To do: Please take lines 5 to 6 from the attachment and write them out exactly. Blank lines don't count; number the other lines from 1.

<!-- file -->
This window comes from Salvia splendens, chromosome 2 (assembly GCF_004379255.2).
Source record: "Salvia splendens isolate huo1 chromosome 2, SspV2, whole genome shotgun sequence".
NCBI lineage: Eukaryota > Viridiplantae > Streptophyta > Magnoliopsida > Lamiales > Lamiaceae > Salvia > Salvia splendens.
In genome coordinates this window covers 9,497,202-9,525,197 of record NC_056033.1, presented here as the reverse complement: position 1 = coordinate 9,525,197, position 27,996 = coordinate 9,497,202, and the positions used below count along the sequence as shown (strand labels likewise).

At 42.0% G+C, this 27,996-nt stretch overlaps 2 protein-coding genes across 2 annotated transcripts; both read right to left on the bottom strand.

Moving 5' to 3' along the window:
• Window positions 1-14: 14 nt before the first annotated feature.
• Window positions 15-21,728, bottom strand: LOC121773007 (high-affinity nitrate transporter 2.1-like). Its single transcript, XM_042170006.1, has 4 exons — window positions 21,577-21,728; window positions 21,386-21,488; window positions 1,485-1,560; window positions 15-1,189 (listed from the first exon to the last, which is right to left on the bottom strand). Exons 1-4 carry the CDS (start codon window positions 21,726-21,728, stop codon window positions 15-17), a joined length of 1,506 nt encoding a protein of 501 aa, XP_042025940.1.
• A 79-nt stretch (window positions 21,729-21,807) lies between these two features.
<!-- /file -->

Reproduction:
At 42.0% G+C, this 27,996-nt stretch overlaps 2 protein-coding genes across 2 annotated transcripts; both read right to left on the bottom strand.

Moving 5' to 3' along the window: